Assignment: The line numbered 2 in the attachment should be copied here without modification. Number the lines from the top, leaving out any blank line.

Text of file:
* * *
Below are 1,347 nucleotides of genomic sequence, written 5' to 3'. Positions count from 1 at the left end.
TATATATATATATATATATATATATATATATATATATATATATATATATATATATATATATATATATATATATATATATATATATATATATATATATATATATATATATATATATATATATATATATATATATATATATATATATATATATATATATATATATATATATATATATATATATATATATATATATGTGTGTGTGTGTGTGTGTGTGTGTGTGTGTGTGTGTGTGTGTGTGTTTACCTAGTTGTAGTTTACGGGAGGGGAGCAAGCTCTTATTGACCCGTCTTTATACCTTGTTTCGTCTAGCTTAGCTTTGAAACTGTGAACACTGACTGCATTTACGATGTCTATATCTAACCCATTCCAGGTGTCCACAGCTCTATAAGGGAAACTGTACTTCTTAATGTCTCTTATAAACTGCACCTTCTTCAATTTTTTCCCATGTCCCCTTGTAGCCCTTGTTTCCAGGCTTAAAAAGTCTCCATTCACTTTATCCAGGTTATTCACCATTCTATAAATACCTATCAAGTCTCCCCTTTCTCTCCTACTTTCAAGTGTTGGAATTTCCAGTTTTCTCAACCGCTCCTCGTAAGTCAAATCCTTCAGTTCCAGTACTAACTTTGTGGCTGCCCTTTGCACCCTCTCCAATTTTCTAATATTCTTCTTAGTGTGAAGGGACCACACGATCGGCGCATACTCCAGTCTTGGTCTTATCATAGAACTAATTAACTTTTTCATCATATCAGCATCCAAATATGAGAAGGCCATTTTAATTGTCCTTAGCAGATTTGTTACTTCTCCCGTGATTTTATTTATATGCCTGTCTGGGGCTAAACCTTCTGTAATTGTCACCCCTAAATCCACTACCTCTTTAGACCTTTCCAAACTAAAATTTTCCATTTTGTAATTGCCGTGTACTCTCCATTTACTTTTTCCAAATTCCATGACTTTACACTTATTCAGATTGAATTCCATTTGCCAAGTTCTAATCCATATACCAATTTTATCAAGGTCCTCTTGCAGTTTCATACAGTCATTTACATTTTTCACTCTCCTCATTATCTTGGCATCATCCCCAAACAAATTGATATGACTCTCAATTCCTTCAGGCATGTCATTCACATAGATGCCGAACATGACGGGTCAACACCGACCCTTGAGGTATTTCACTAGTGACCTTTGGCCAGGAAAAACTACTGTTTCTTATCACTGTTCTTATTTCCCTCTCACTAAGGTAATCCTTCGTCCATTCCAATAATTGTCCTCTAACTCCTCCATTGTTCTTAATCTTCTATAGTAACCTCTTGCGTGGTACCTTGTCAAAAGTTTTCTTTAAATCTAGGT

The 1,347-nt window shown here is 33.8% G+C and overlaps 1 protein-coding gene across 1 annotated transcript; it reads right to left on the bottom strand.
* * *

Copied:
TATATATATATATATATATATATATATATATATATATATATATATATATATATATATATATATATATATATATATATATATATATATATATATATATATATATATATATATATATATATATATATATATATATATATATATATATATATATATATATATATATATATATATATATATATATATATATATATATGTGTGTGTGTGTGTGTGTGTGTGTGTGTGTGTGTGTGTGTGTGTGTTTACCTAGTTGTAGTTTACGGGAGGGGAGCAAGCTCTTATTGACCCGTCTTTATACCTTGTTTCGTCTAGCTTAGCTTTGAAACTGTGAACACTGACTGCATTTACGATGTCTATATCTAACCCATTCCAGGTGTCCACAGCTCTATAAGGGAAACTGTACTTCTTAATGTCTCTTATAAACTGCACCTTCTTCAATTTTTTCCCATGTCCCCTTGTAGCCCTTGTTTCCAGGCTTAAAAAGTCTCCATTCACTTTATCCAGGTTATTCACCATTCTATAAATACCTATCAAGTCTCCCCTTTCTCTCCTACTTTCAAGTGTTGGAATTTCCAGTTTTCTCAACCGCTCCTCGTAAGTCAAATCCTTCAGTTCCAGTACTAACTTTGTGGCTGCCCTTTGCACCCTCTCCAATTTTCTAATATTCTTCTTAGTGTGAAGGGACCACACGATCGGCGCATACTCCAGTCTTGGTCTTATCATAGAACTAATTAACTTTTTCATCATATCAGCATCCAAATATGAGAAGGCCATTTTAATTGTCCTTAGCAGATTTGTTACTTCTCCCGTGATTTTATTTATATGCCTGTCTGGGGCTAAACCTTCTGTAATTGTCACCCCTAAATCCACTACCTCTTTAGACCTTTCCAAACTAAAATTTTCCATTTTGTAATTGCCGTGTACTCTCCATTTACTTTTTCCAAATTCCATGACTTTACACTTATTCAGATTGAATTCCATTTGCCAAGTTCTAATCCATATACCAATTTTATCAAGGTCCTCTTGCAGTTTCATACAGTCATTTACATTTTTCACTCTCCTCATTATCTTGGCATCATCCCCAAACAAATTGATATGACTCTCAATTCCTTCAGGCATGTCATTCACATAGATGCCGAACATGACGGGTCAACACCGACCCTTGAGGTATTTCACTAGTGACCTTTGGCCAGGAAAAACTACTGTTTCTTATCACTGTTCTTATTTCCCTCTCACTAAGGTAATCCTTCGTCCATTCCAATAATTGTCCTCTAACTCCTCCATTGTTCTTAATCTTCTATAGTAACCTCTTGCGTGGTACCTTGTCAAAAGTTTTCTTTAAATCTAGGT